This week’s stats ticker:

  • Worldwide tablet shipments will drop from 207 million last year to less than 140 million in 2021, according to ABI.
  • Sales of managed security services will rise at a 14.8 percent CAGR from $17.79 billion worldwide in 2015 to $35.53 billion in 2020, according to MarketsandMarkets.
  • Global purpose-built backup appliance revenue grew 2.5 percent in 2015 to $3.35 billion, according to IDC.
  • Accidental deletion (the infamous “fat finger”) is the number one cause of data loss, accounting for 43 percent of incidents in the U.S., according to cloud-to-cloud backup provider Spanning.

Censored!Internet of intimate Things. Give the folks at Trend Micro credit for this much, at least. They sure do know how to make a point colorfully. Seeking to demonstrate the security vulnerabilities of Internet of Things gadgets to a room full of journalists at the CeBIT tech fair in Germany last week, company spokesperson Udo Schneider used a few quick lines of code to hack into and then switch on what Reuters subsequently described as “a large, neon-pink vibrator.” And while the stunt produced exactly what it was designed to—awkward chuckles and plenty of media coverage—you probably shouldn’t try imitating this demo with your customers. You’ll make an indelible impression alright, but possibly not in the way you intended.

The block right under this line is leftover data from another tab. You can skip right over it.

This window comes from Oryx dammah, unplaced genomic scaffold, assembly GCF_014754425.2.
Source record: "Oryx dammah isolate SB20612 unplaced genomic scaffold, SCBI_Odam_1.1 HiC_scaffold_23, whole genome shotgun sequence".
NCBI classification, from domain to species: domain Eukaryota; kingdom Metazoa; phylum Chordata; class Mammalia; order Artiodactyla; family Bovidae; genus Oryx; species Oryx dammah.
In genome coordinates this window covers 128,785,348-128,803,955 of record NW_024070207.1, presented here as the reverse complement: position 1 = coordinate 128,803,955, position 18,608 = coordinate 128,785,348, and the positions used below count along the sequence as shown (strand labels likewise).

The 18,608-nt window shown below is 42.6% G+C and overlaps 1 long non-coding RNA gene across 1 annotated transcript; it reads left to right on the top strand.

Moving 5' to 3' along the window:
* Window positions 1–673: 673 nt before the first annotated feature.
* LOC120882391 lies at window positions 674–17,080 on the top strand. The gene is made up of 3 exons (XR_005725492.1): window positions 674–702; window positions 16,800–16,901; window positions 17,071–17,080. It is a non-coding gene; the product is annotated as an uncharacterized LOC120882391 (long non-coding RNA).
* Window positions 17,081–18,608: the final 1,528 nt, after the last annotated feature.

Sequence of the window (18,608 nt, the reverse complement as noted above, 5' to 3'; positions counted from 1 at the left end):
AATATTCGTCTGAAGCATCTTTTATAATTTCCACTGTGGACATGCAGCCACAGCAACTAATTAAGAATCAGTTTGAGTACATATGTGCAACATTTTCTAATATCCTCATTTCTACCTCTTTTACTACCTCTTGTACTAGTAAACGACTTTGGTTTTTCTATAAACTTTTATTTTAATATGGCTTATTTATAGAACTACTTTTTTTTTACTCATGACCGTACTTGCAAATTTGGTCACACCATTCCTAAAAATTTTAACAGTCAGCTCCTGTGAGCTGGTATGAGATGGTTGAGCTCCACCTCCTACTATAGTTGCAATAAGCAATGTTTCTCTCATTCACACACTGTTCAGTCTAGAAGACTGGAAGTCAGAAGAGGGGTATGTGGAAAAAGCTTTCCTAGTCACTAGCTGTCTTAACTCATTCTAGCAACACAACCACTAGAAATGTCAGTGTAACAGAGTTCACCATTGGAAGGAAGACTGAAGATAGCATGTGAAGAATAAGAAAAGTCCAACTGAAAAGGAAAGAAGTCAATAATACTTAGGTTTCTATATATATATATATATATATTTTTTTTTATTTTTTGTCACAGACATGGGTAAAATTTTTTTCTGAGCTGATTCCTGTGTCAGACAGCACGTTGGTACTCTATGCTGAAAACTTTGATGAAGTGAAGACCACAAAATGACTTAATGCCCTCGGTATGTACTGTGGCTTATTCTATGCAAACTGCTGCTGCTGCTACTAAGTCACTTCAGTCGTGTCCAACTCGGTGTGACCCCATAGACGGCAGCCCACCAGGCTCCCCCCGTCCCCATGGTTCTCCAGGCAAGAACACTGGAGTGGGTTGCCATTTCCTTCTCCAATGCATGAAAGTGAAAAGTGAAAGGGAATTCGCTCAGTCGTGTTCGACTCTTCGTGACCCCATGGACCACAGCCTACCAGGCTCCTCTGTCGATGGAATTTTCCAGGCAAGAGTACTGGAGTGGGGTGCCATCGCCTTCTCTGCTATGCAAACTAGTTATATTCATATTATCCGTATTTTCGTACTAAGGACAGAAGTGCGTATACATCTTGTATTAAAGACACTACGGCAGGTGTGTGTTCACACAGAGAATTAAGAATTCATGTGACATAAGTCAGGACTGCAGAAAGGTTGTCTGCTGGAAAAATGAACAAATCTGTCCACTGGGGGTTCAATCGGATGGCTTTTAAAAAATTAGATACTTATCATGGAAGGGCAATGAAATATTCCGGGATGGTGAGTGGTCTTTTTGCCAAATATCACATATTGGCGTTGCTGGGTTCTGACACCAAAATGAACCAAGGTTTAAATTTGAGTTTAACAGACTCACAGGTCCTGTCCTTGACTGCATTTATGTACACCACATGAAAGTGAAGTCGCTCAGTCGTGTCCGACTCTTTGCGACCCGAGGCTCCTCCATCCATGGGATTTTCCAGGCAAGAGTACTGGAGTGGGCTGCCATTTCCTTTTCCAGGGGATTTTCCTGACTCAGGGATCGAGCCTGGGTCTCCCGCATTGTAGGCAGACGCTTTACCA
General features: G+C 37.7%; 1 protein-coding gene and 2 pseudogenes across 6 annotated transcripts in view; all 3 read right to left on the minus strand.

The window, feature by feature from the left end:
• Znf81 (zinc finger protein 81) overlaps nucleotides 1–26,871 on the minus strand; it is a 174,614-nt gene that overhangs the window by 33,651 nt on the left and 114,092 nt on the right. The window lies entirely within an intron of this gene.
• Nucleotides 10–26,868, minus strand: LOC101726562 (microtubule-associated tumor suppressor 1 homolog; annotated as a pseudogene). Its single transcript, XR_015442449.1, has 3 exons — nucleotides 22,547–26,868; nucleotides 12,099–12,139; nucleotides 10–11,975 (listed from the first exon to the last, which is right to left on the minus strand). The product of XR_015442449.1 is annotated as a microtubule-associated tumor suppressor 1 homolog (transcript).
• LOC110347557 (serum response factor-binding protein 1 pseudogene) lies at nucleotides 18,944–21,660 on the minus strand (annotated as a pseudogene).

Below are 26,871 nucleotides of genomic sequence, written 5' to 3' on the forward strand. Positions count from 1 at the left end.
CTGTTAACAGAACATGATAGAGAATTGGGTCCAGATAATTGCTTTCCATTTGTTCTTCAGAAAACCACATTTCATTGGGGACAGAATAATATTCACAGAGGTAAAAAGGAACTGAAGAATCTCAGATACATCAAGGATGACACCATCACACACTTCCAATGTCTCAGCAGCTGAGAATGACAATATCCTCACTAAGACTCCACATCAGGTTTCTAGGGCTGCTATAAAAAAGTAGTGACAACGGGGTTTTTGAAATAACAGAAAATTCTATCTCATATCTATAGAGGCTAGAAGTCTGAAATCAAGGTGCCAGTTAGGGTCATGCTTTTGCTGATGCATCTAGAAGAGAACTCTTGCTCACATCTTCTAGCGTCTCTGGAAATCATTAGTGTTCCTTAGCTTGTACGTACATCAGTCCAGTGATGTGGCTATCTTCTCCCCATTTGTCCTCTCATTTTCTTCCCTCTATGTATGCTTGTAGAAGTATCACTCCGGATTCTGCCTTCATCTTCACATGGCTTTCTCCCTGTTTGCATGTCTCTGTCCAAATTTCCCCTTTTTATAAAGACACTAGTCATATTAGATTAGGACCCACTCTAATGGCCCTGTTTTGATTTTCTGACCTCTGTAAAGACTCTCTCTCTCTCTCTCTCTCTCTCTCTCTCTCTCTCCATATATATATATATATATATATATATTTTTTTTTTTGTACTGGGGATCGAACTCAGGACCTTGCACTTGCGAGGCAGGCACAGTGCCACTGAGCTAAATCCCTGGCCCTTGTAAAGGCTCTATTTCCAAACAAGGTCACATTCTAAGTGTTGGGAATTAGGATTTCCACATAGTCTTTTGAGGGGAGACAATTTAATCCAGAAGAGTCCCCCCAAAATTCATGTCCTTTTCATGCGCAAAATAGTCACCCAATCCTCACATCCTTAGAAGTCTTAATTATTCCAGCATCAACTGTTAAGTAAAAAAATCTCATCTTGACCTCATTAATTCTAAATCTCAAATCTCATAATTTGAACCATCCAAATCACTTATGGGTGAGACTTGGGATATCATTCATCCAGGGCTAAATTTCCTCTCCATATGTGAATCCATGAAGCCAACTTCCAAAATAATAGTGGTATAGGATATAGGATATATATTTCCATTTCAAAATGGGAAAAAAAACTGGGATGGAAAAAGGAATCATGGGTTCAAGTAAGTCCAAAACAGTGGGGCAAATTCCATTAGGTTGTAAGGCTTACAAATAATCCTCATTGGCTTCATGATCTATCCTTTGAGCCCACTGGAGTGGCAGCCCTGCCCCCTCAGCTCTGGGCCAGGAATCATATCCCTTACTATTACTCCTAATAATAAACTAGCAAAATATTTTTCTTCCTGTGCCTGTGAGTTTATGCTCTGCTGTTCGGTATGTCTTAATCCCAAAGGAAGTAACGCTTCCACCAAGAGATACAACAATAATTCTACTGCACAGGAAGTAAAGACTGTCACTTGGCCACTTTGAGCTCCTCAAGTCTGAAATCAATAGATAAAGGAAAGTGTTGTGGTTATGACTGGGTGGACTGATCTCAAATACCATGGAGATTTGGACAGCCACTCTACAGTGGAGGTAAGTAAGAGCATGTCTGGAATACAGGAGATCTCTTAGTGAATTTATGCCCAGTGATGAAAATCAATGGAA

About the Author

Rich Freeman's picture

Rich Freeman is ChannelPro's Executive Editor